Sometimes I play with the theory, what if Pattabhi Jois had come up with ALL the Ashtanga series, back when he had been offered the teaching job at the Sanskrit college. What if he had brought the yoga syllabus, the asana divided over four years (pretty much the list he gave to Nancy and David in 1973) and shown it to Krishnamacharya and that Krishnamacharya had used Jois' list for his 1941 book Yogasanagalu.
The theory falls down because although the Primary and Middle group in Krishnamacharya's book is almost exactly the same, especially the Primary group, as the Ashtanga we have now the Proficient group seems to be a catch all for a bunch of the more advanced postures.
It appears Pattabhi Jois organised the proficient asana into Advanced A or Advanced B. If Krishnamacharya had had an Advanced A and Advanced be list then surely he would have included it in Yogasanagalu as well or at least those under the title Proficient group would follow the general order that make up Jois' later series.
It begs the question whether Krishnamacharya ever intended the asana to be practised as fixed sequences (more on that later).
My guess is that the Primary group were probably pretty much practised in the order they are laid out in Yogasanagalu (depending on the time available, classes were supposed to be only an hour), as a kind of series and as one became more proficient the back bending sequence would be practiced and perhaps followed by the leg behind head sequence. And why not, if the student(s), Like Jois himself perhaps, were becoming more accomplished why not have them practice all the Middle group asana, the 2nd, Intermediate, series if you will.
And as for time, although Krishnamacharya writes of the long stays, the long slow breathing, the kumbhaka perhaps these were elements he might expect his students to practise themselves. Pedagogically, in the hour class, he may well have gone through the postures more quickly.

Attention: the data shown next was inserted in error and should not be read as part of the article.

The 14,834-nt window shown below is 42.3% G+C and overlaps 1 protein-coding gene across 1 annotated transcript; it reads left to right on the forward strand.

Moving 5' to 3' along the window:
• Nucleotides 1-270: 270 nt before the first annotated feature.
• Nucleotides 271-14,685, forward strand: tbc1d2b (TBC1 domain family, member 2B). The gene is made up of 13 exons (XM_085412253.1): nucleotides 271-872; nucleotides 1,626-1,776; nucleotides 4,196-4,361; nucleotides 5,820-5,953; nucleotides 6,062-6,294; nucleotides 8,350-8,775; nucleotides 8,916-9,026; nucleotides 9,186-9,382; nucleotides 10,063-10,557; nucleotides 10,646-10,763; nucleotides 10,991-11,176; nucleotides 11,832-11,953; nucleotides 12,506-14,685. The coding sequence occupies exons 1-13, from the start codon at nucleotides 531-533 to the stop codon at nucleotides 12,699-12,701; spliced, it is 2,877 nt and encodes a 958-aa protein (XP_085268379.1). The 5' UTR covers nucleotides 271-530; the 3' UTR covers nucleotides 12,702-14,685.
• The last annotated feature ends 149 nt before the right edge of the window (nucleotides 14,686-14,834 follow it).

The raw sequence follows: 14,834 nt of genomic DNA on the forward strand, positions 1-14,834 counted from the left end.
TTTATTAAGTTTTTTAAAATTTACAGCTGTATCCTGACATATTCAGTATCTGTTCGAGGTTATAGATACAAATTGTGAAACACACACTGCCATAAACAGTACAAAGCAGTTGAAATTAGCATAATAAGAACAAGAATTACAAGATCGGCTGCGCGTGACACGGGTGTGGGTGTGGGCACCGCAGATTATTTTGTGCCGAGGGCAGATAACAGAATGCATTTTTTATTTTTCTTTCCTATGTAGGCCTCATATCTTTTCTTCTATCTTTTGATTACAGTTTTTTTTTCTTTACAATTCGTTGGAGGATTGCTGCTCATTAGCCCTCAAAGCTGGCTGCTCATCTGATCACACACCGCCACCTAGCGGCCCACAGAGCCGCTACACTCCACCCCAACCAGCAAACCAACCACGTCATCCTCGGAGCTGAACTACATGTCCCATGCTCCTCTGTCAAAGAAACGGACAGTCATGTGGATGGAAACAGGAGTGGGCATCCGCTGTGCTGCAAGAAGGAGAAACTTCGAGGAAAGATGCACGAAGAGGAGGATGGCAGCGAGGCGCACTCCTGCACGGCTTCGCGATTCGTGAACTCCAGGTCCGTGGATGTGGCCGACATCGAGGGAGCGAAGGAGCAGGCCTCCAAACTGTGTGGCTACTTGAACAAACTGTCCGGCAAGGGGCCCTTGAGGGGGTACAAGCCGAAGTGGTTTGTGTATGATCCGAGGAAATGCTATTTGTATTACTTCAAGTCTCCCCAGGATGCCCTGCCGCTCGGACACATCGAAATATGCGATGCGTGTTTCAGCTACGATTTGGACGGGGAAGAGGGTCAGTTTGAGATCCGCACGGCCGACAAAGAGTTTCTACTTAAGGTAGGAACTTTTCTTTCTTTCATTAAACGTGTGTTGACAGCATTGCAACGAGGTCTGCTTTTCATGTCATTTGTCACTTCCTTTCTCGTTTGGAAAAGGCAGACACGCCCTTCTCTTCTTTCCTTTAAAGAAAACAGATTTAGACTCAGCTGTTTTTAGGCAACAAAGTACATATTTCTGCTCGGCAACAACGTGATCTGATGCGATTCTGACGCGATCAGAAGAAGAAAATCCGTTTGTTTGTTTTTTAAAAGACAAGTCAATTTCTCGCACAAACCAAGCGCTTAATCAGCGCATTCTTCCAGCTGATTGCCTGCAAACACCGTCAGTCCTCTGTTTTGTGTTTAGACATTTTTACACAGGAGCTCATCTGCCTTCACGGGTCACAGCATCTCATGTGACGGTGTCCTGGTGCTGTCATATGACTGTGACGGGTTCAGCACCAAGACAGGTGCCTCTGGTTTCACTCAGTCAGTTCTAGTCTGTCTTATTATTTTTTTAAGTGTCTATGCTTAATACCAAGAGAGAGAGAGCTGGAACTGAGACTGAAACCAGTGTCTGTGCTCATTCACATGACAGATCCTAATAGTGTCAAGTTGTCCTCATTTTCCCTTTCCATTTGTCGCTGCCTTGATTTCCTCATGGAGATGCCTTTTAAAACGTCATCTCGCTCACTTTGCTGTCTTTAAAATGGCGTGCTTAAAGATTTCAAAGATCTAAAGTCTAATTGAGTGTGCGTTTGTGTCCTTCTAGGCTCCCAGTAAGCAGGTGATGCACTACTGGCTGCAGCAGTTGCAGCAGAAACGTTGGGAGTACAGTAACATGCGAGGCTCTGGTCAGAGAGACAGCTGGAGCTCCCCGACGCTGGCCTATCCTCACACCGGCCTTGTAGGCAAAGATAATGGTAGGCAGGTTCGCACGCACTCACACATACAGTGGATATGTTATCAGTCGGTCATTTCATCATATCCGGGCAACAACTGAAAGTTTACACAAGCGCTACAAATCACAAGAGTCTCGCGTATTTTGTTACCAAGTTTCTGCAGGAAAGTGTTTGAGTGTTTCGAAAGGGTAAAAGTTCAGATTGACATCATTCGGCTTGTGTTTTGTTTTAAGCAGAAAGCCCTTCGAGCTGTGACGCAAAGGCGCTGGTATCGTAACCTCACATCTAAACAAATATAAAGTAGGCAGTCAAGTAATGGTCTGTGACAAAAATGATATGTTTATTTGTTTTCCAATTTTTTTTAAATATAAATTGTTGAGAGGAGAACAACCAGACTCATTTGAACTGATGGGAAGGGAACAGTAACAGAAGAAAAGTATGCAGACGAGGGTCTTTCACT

And Pattabhi Jois in the same situation as his teacher offering limited length classes may well have chosen to teach the asana with shorter stays although, according to Manju he would himself stay in certain asana for longer periods with longer, slower breathing.
Still no explanation as to why Kumbhaka (so prevalent in krishnamacharya's first book Yoga Makaranda 1934 written while the young pattabhi Jois was his student) was dropped.
This would suggest we have an
Ideal approach to asana IE. less Asana Longer stays, long slow inhalations and exhalations, perhaps kumbhaka
Pedagogic approach to asana IE. More asana, shorter stays, faster breathing.
When the Westerners came to practise , especially in the beginning at the Old, smaller, shala, they seem to have inhabited a middle ground. Because they were only staying for a number of months Pattabhi Jois seemed to be happy, even keen, to teach them as many asana as they wished and as they had nothing else to do all day they could have long classes and thus practice relatively slowly, so the breath perhaps a little longer and slower, more breaths in a posture.
As things changed and Ashtanga became popular, more and more coming to Mysore and students in the US and Europe to think of we ended up with the led class, full vinyasa dropped, less breaths in postures, breathing a little (or a lot ) quicker.
But what about that 3rd series, Advanced A, Krishnamacharya's Proficient group
Proficient group: In Yogasanagalu (1941) Krishnamacharya seems to have lumped together all the 'advanced' asana
Advanced A: Pattabhi Jois seems to have had an Advanced A and Advanced B list of postures for his four year Sanskrit college yoga course
3rd Series: in the 90s Advanced A seems to have been split into 3rd and 4th series Advanced B into 5th and 6th series we a few extra asana thrown in.
This has got me thinking though, can we see any broad outlines, mini groups of asana, subroutines in Krishnamacharya's list that suggest a rough outline of Pattabhi Jois' Advanced A sequence, his inspiration perhaps.